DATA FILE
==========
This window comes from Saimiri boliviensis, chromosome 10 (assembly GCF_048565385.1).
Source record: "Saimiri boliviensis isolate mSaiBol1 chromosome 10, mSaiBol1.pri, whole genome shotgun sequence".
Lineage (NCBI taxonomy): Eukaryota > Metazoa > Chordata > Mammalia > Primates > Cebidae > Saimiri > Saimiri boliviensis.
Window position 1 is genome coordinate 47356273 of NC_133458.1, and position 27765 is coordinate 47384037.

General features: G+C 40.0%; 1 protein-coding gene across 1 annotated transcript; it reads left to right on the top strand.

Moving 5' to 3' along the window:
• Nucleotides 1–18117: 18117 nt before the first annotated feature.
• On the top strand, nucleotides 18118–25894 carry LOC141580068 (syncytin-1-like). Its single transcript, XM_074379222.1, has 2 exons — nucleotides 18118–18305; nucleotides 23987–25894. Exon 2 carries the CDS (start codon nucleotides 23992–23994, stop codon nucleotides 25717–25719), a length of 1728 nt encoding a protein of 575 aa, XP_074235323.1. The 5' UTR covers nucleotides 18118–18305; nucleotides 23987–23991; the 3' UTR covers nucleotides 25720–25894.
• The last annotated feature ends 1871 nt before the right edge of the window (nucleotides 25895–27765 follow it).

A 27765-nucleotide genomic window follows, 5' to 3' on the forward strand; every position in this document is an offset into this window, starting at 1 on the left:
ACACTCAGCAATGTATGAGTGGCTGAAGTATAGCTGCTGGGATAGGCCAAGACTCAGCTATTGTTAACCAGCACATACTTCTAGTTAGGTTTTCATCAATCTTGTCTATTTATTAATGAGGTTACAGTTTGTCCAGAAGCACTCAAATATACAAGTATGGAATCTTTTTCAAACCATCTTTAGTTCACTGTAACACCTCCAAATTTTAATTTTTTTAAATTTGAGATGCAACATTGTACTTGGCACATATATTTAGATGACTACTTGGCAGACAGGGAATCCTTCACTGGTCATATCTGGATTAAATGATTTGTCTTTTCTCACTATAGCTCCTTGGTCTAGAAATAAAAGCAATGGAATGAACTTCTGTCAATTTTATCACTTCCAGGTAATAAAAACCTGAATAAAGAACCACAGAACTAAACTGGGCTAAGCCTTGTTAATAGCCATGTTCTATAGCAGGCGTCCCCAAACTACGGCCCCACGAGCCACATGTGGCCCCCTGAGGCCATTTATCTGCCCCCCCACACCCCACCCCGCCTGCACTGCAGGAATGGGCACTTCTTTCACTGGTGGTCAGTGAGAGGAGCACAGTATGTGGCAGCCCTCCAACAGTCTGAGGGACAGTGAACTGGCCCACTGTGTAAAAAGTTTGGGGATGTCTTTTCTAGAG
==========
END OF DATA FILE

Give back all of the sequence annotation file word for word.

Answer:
This window comes from Saimiri boliviensis, chromosome 10 (assembly GCF_048565385.1).
Source record: "Saimiri boliviensis isolate mSaiBol1 chromosome 10, mSaiBol1.pri, whole genome shotgun sequence".
Lineage (NCBI taxonomy): Eukaryota > Metazoa > Chordata > Mammalia > Primates > Cebidae > Saimiri > Saimiri boliviensis.
Window position 1 is genome coordinate 47356273 of NC_133458.1, and position 27765 is coordinate 47384037.

General features: G+C 40.0%; 1 protein-coding gene across 1 annotated transcript; it reads left to right on the top strand.

Moving 5' to 3' along the window:
• Nucleotides 1–18117: 18117 nt before the first annotated feature.
• On the top strand, nucleotides 18118–25894 carry LOC141580068 (syncytin-1-like). Its single transcript, XM_074379222.1, has 2 exons — nucleotides 18118–18305; nucleotides 23987–25894. Exon 2 carries the CDS (start codon nucleotides 23992–23994, stop codon nucleotides 25717–25719), a length of 1728 nt encoding a protein of 575 aa, XP_074235323.1. The 5' UTR covers nucleotides 18118–18305; nucleotides 23987–23991; the 3' UTR covers nucleotides 25720–25894.
• The last annotated feature ends 1871 nt before the right edge of the window (nucleotides 25895–27765 follow it).

A 27765-nucleotide genomic window follows, 5' to 3' on the forward strand; every position in this document is an offset into this window, starting at 1 on the left:
ACACTCAGCAATGTATGAGTGGCTGAAGTATAGCTGCTGGGATAGGCCAAGACTCAGCTATTGTTAACCAGCACATACTTCTAGTTAGGTTTTCATCAATCTTGTCTATTTATTAATGAGGTTACAGTTTGTCCAGAAGCACTCAAATATACAAGTATGGAATCTTTTTCAAACCATCTTTAGTTCACTGTAACACCTCCAAATTTTAATTTTTTTAAATTTGAGATGCAACATTGTACTTGGCACATATATTTAGATGACTACTTGGCAGACAGGGAATCCTTCACTGGTCATATCTGGATTAAATGATTTGTCTTTTCTCACTATAGCTCCTTGGTCTAGAAATAAAAGCAATGGAATGAACTTCTGTCAATTTTATCACTTCCAGGTAATAAAAACCTGAATAAAGAACCACAGAACTAAACTGGGCTAAGCCTTGTTAATAGCCATGTTCTATAGCAGGCGTCCCCAAACTACGGCCCCACGAGCCACATGTGGCCCCCTGAGGCCATTTATCTGCCCCCCCACACCCCACCCCGCCTGCACTGCAGGAATGGGCACTTCTTTCACTGGTGGTCAGTGAGAGGAGCACAGTATGTGGCAGCCCTCCAACAGTCTGAGGGACAGTGAACTGGCCCACTGTGTAAAAAGTTTGGGGATGTCTTTTCTAGAG